What good is wood in streams?
Freshwater ecologist Dr Brenda Baillie has completed a two-year study of naturally forming, small debris dams that have an important positive role as habitat for aquatic invertebrates in forested headwater streams.
Debris dam habitat
Debris dams are accumulations of wood, sediment and organic matter. In small forested streams, they generally cover a small percentage of the streambed and often contain a high proportion of the total organic material in a stream system.
Debris dams form structurally diverse habitats that provide shelter and trap leaf litter that goes on to become a major source of food for aquatic invertebrates in small forested stream ecosystems. As such, aquatic invertebrate density and diversity are typically higher in debris dams than in the surrounding stream bed.
A study in three headwater forested streams found that densities of Ephemeroptera (mayfly), Plecoptera (stonefly) and Trichoptera (caddisfly) taxa were significantly higher in debris dams compared to the habitat in riffles (a rocky or shallow part of a stream or river where the water flows brokenly). Debris dams also contained a higher number of less common taxa and significantly higher densities of shredders (invertebrates that shred larger leaves into smaller particles of organic matter).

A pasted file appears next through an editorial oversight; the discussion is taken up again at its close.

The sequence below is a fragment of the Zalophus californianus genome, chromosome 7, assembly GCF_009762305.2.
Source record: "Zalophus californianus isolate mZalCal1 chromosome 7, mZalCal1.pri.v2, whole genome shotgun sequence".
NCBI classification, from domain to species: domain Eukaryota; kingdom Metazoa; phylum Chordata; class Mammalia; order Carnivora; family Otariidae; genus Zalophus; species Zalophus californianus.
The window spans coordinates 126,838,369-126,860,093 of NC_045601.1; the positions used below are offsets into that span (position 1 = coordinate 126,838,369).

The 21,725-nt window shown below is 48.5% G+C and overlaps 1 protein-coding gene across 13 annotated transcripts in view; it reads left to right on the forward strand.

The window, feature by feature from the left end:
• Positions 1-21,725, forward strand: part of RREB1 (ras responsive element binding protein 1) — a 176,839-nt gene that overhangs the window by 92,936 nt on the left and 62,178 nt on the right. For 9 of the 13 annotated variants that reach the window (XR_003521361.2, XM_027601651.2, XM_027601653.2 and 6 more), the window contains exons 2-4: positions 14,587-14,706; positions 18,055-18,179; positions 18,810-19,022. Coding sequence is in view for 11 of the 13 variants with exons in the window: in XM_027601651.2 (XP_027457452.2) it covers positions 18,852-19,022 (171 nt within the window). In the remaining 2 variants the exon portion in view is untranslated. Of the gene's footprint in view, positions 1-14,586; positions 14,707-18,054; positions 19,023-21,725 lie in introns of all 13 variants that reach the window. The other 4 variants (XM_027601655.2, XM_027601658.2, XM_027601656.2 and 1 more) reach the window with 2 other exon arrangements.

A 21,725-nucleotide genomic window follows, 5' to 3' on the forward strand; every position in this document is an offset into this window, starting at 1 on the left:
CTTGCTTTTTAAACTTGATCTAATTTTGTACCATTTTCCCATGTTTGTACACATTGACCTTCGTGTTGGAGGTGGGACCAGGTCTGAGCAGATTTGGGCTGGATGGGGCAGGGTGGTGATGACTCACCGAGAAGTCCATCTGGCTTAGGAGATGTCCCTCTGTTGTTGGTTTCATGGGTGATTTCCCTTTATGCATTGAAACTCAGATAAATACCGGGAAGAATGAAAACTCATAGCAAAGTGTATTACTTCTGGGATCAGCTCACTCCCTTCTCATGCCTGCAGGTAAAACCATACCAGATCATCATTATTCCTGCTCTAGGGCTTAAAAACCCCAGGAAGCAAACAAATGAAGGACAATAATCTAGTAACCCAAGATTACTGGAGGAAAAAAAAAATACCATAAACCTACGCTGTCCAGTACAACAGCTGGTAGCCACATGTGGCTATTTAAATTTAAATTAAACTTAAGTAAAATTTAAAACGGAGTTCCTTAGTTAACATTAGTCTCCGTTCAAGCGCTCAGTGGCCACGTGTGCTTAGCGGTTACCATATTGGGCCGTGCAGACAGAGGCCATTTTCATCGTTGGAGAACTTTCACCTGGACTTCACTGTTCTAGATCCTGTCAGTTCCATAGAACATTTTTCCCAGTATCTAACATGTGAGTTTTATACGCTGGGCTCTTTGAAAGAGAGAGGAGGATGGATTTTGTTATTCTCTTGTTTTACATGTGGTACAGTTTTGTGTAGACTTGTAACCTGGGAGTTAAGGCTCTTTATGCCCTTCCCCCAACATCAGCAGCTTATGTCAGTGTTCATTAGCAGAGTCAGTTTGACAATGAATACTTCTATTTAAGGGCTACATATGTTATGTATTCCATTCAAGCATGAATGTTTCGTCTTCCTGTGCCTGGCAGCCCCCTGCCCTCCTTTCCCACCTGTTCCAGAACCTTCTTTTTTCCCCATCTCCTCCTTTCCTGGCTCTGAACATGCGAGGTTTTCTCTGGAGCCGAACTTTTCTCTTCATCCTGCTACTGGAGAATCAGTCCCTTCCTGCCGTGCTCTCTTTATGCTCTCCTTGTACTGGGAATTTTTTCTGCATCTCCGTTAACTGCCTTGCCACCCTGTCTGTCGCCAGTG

Brenda’s work suggests that in forested streams, debris dams are important storage sites for organic matter and create areas of biodiversity hotspots for aquatic invertebrates.
Retention of forested riparian margins along stream edges are important for maintaining the natural processes of wood and leaf litter inputs into small forested streams. These sources of organic matter contribute to in-stream sources of food, habitat and aquatic invertebrate biodiversity in forested stream ecosystems.
Brenda R. Baillie, Brendan J. Hicks, Ian D. Hogg, Michael R. van den Heuvel, Mark O. Kimberley (2019). Debris dams as habitat for aquatic invertebrates in forested headwater streams: a large-scale field experiment. Marine and Freshwater Research. https://doi.org/10.1071/MF18216